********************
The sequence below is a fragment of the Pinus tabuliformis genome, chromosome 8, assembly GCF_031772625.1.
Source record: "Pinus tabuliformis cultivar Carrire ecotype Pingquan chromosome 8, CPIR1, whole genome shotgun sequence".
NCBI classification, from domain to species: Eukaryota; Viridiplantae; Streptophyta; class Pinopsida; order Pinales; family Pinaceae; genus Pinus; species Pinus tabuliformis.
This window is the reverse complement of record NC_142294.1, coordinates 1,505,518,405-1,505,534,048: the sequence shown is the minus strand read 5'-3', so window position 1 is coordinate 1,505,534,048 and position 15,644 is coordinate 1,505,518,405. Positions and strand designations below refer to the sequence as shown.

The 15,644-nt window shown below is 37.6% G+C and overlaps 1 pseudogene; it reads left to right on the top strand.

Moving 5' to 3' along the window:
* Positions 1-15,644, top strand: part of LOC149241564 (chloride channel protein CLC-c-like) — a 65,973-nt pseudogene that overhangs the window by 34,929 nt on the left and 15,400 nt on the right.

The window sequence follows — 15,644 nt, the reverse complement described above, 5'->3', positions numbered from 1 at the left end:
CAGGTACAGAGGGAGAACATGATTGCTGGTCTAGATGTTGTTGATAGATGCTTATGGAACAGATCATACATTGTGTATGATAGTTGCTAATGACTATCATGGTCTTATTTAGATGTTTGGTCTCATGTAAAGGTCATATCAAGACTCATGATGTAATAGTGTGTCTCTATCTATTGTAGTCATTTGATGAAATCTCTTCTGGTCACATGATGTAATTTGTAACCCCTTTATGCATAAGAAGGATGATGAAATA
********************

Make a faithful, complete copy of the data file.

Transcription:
The sequence below is a fragment of the Pinus tabuliformis genome, chromosome 8, assembly GCF_031772625.1.
Source record: "Pinus tabuliformis cultivar Carrire ecotype Pingquan chromosome 8, CPIR1, whole genome shotgun sequence".
NCBI classification, from domain to species: Eukaryota; Viridiplantae; Streptophyta; class Pinopsida; order Pinales; family Pinaceae; genus Pinus; species Pinus tabuliformis.
This window is the reverse complement of record NC_142294.1, coordinates 1,505,518,405-1,505,534,048: the sequence shown is the minus strand read 5'-3', so window position 1 is coordinate 1,505,534,048 and position 15,644 is coordinate 1,505,518,405. Positions and strand designations below refer to the sequence as shown.

The 15,644-nt window shown below is 37.6% G+C and overlaps 1 pseudogene; it reads left to right on the top strand.

Moving 5' to 3' along the window:
* Positions 1-15,644, top strand: part of LOC149241564 (chloride channel protein CLC-c-like) — a 65,973-nt pseudogene that overhangs the window by 34,929 nt on the left and 15,400 nt on the right.

The window sequence follows — 15,644 nt, the reverse complement described above, 5'->3', positions numbered from 1 at the left end:
CAGGTACAGAGGGAGAACATGATTGCTGGTCTAGATGTTGTTGATAGATGCTTATGGAACAGATCATACATTGTGTATGATAGTTGCTAATGACTATCATGGTCTTATTTAGATGTTTGGTCTCATGTAAAGGTCATATCAAGACTCATGATGTAATAGTGTGTCTCTATCTATTGTAGTCATTTGATGAAATCTCTTCTGGTCACATGATGTAATTTGTAACCCCTTTATGCATAAGAAGGATGATGAAATA